| "If you recall,
you were the messenger, Shoko. The countess, Betty, and I were in
the garden when you came out of the house and told us that we had a visitor,
that you had let a man into the library who said he wanted to see 'Betty
Fredricks' . . . and also wanted to talk to 'Mr. John Curtis.'
"'Well, bring him on out here by all means,' said the countess. 'He can see both at once.'
"Betty and I had just begun speculating on who it might be when you came back with Jordan in tow. She gasped--and I almost did. 'My God . . . Jordan! There you are! Well, it's been a while, hasn't it?' I realized I hadn't seen him since before Christine was born, and now here she came running, a six-year-old, looking bewildered. In spite of the shock of the surprise, I instinctively looked at the two of them . . . as I frequently did when she was walking with Betty now . . . to see if I could see his eyes, his manner, anything, developing in the child . . . almost as if I wanted to. But I didn't."
"You're so perverse, Jack," Shoko said. "Look in the mirror some time. But that was the first time I'd met him. I'd heard you talk about him, then read enough about him in theatre magazines to have thought I recognized him--but was still surprised to see him there in person. The countess wasn't awed by his presence, however. At least she didn't show it."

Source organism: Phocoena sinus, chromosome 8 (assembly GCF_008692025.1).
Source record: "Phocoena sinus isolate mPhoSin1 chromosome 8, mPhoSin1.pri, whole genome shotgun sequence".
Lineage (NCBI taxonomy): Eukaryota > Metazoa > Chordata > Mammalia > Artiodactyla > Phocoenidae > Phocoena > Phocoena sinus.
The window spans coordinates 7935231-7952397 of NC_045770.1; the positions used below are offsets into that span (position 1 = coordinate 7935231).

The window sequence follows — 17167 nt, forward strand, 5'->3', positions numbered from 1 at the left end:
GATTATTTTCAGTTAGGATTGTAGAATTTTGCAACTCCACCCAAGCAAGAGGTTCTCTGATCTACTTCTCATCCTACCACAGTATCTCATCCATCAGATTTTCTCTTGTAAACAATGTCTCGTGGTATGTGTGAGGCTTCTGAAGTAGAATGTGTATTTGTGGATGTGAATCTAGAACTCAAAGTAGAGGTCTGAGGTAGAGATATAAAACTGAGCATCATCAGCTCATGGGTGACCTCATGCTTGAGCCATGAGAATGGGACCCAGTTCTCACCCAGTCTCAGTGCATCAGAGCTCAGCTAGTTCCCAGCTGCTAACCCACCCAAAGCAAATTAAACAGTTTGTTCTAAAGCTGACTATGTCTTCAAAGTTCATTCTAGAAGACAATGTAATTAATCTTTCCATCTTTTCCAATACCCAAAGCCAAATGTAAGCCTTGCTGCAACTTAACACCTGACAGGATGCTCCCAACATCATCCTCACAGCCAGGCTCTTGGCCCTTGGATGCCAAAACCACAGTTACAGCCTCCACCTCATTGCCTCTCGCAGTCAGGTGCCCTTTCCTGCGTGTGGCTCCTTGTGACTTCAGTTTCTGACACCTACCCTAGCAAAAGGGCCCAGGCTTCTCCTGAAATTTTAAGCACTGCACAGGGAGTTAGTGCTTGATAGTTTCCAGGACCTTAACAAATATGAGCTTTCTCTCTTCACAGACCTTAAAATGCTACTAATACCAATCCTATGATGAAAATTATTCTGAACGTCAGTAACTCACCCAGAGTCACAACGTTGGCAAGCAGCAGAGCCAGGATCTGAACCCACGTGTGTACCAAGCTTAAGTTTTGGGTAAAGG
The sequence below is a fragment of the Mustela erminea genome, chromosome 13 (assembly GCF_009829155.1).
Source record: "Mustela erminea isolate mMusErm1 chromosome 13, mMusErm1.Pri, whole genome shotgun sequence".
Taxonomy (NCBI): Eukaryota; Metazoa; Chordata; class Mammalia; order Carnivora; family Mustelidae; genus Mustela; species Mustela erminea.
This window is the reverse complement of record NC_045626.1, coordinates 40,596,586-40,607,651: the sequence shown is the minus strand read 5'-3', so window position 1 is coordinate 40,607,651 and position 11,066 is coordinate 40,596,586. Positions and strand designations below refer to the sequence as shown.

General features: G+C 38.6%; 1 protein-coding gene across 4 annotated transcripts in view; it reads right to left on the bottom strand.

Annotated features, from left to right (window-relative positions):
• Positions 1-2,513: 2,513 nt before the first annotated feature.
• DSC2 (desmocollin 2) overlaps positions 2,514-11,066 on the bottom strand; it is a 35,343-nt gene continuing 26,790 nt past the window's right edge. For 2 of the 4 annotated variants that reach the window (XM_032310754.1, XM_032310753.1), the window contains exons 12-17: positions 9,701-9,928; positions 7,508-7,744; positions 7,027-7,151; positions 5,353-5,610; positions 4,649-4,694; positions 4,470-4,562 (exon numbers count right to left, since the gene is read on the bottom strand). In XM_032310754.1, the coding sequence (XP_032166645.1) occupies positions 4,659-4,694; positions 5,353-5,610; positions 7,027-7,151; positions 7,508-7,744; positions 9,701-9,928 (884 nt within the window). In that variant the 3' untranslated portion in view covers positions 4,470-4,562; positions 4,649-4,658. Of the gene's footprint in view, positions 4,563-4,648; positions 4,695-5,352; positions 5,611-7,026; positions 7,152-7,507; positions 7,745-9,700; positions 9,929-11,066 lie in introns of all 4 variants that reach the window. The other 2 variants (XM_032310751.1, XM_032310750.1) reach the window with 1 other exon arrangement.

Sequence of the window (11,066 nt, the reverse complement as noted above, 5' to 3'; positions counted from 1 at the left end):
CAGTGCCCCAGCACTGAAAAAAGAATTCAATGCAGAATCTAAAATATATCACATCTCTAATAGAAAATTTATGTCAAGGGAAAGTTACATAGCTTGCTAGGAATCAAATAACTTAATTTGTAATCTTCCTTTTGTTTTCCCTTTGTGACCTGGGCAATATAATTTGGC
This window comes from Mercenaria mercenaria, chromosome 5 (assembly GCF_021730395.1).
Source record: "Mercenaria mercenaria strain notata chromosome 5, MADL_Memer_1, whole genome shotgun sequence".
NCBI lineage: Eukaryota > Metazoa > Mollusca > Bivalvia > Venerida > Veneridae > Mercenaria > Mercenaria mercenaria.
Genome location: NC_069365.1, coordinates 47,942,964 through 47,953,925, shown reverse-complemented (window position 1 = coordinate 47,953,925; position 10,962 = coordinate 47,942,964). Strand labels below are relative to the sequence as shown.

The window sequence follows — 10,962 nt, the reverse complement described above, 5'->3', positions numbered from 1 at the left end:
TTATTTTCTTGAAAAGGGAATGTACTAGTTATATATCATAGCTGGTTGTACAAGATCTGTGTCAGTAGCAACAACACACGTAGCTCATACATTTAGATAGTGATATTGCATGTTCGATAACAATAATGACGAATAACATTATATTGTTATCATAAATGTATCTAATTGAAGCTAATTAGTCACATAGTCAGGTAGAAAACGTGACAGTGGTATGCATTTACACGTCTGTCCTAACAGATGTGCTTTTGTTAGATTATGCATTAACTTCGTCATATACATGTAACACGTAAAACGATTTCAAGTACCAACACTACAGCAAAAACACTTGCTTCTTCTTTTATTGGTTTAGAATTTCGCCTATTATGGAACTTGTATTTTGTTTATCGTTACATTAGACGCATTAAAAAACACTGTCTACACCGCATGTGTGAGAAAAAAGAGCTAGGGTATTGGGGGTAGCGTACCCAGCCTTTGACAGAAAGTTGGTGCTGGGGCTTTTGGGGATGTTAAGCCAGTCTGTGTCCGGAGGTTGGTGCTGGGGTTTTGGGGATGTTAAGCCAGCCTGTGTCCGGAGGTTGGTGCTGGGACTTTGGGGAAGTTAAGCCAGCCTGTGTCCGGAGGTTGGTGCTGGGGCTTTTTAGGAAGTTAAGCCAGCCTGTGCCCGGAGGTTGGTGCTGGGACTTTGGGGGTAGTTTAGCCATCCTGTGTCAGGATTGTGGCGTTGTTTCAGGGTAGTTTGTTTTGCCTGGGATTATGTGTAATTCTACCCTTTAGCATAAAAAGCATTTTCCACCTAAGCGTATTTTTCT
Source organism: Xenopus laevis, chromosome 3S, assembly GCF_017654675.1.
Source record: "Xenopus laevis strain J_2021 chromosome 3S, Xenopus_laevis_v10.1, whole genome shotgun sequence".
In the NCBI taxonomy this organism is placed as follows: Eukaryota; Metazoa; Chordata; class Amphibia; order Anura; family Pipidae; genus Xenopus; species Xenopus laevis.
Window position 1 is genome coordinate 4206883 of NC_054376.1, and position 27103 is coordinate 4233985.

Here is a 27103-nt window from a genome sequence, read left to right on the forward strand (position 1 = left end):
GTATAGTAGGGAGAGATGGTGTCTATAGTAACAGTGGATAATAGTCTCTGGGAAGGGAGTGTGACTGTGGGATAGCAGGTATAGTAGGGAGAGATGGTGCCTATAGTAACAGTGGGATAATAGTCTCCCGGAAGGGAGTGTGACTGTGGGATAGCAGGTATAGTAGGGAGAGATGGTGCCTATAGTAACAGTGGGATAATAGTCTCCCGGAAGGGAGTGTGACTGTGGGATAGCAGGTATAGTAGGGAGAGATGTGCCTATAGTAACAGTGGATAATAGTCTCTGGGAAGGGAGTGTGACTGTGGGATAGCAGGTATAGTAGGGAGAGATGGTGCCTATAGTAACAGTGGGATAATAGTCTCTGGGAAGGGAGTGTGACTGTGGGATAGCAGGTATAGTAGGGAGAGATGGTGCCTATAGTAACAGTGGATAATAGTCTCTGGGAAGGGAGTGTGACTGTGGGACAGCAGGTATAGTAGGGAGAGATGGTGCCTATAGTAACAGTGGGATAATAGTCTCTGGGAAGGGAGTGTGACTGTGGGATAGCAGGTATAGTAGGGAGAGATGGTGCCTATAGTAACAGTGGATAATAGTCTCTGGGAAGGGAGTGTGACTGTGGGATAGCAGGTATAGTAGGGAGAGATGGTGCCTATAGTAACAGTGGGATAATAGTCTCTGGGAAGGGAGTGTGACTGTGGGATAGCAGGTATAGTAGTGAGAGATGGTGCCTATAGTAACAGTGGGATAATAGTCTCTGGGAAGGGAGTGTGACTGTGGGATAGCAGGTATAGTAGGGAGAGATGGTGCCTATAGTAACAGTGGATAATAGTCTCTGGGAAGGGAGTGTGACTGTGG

"But she was, as always, the gracious hostess, and, while Jordan was as cordial as he could sometimes be in response to her hospitality, he got right to the point. 'Yes it has been a long time, Jack. It's good to see you looking so well, and prospering out here in the movie business. But I won't beat around the bush. I'm here to take Betty back to New York.' Then, looking at her, 'Back where she belongs, working with me in theatre.' He smiled. 'How'd you like to be Cleopatra? Now, who do I have to fight?' And, with that, he looked directly at the countess, as the one obviously in charge there.
|Assignment for Bridge 18:
Read Edna St. Vincent Millay's Renascence (as often as you like).
|Copyright © May 2001||Robert N. Lawsonfirstname.lastname@example.org|
|Topeka, Kansas 66621|